Deadwood: Plague   Rewatch 
January 17, 2017 5:48 AM - Season 1, Episode 6 - Subscribe

Bullock encounters native resistance in his quest to bring a murderer to justice. Swearengen presses a resentful Farnum to keep tabs on Alma and Trixie as the camp fathers pool their resources to dispatch riders after the precious vaccine and build a sick tent as smallpox arrives in Deadwood. Cochran turns to a distressed Jane for help caring for the diseased in the coming days.
posted by torisaur (6 comments total)
I recall the opening scene bugging me the first time around, and it's bugging me again. Is the native Indian meaning to just count coup on Bullock or did he intend to right-out murder him?

Bullock killing him is fully justified as self defense, but what was the motivation of the native? The characterization, also. Counting coup from ambush seems inimical to the idea of counting coup.


One of the first displays that Joanie has a conscience. I wonder how much input Jim Beaver has on his characters lines, the man's wonderful in everything I've seen him in.
posted by porpoise at 7:46 PM on January 17, 2017 [1 favorite]

I recall the opening scene bugging me the first time around, and it's bugging me again. Is the native Indian meaning to just count coup on Bullock or did he intend to right-out murder him?

Charlie at least thinks it was to count coup -- had he wanted Bullock dead he'd have shot Bullock, not the horse, or killed Bullock when he was still down.
posted by nathan_teske at 10:24 PM on January 17, 2017

porpoise: It was common to kill an opponent after counting coup; the coup strike just had to precede the killing to give it honor. I think it's safe to say that Bullock wasn't going to make it out of there.

Also, for those curious about what the Lakota warrior was saying while attacking Bullock: Wasi'chu means "white man/european" and Hokahey is a war cry and also a common expression meaning "let's go" or "come on."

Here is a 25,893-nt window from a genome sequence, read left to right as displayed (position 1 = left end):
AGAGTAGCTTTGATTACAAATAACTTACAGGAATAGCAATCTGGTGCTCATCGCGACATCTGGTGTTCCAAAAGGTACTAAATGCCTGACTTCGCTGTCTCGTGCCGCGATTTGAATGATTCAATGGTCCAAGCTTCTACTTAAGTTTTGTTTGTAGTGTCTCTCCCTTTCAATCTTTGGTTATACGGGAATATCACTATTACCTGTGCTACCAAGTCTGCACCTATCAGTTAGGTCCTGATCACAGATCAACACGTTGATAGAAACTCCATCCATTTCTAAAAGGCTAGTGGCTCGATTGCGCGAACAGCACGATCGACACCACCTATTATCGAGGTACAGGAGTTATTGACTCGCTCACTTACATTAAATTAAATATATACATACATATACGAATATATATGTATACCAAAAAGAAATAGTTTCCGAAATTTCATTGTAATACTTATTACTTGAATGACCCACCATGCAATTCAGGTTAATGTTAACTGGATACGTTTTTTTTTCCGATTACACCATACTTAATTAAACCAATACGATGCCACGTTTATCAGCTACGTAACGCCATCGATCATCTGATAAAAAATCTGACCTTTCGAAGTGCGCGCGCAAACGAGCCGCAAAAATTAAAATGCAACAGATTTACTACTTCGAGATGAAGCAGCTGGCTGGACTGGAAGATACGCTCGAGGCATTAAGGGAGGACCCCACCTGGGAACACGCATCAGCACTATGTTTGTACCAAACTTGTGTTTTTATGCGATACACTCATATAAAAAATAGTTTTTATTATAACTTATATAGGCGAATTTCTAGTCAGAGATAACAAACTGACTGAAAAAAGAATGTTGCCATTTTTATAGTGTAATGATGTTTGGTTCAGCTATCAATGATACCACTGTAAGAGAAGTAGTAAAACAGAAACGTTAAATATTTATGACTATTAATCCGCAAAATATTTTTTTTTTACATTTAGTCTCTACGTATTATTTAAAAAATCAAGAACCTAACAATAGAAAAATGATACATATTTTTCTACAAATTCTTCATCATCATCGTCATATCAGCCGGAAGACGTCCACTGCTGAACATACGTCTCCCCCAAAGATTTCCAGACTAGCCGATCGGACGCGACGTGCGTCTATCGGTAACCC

posted by Rust Moranis at 1:12 PM on January 18, 2017 [4 favorites]

Also an interesting interaction here between two of the few clearly good-hearted people in the camp (the Reverend and Doc Cochran), with Al interjecting his own veiled form of empathy. As if proximity to decent people rubbed off on him. One of the earlier moments in the show to highlight Al's capacity for non-monstrous kindess.

Rev: I take it I suffered some sort of convulsion or seizure. Perhaps brought on my irregular hours.
Doc: Oh, I see. And I 'spect you'll be soon hangin' up your shingle in competition with me?
Rev: No, oh no, no, sir.
Doc: Mmm. How did you feel before the spell come on you?
Rev: I-I noticed a peculiar smell in the air. As if something were burning.
Doc: Is this the first time?
Rev: No, the first episode occurred several days ago. After the service for Mr. Hickok.
Doc And any others between that one and this?
Rev: (shaking his head) No.
Doc: Follow my finger. (Puts his index finger out and traces a line back and forth, front and back in the air)
Rev: Mmm, or, or perhaps I just need glasses. (Al enters)
Al: Merrick needs to see you about the article. Prescribe this malingerer (Holds out a can) a can of peaches, and show him the fuckin' door. (winks, turns and leaves)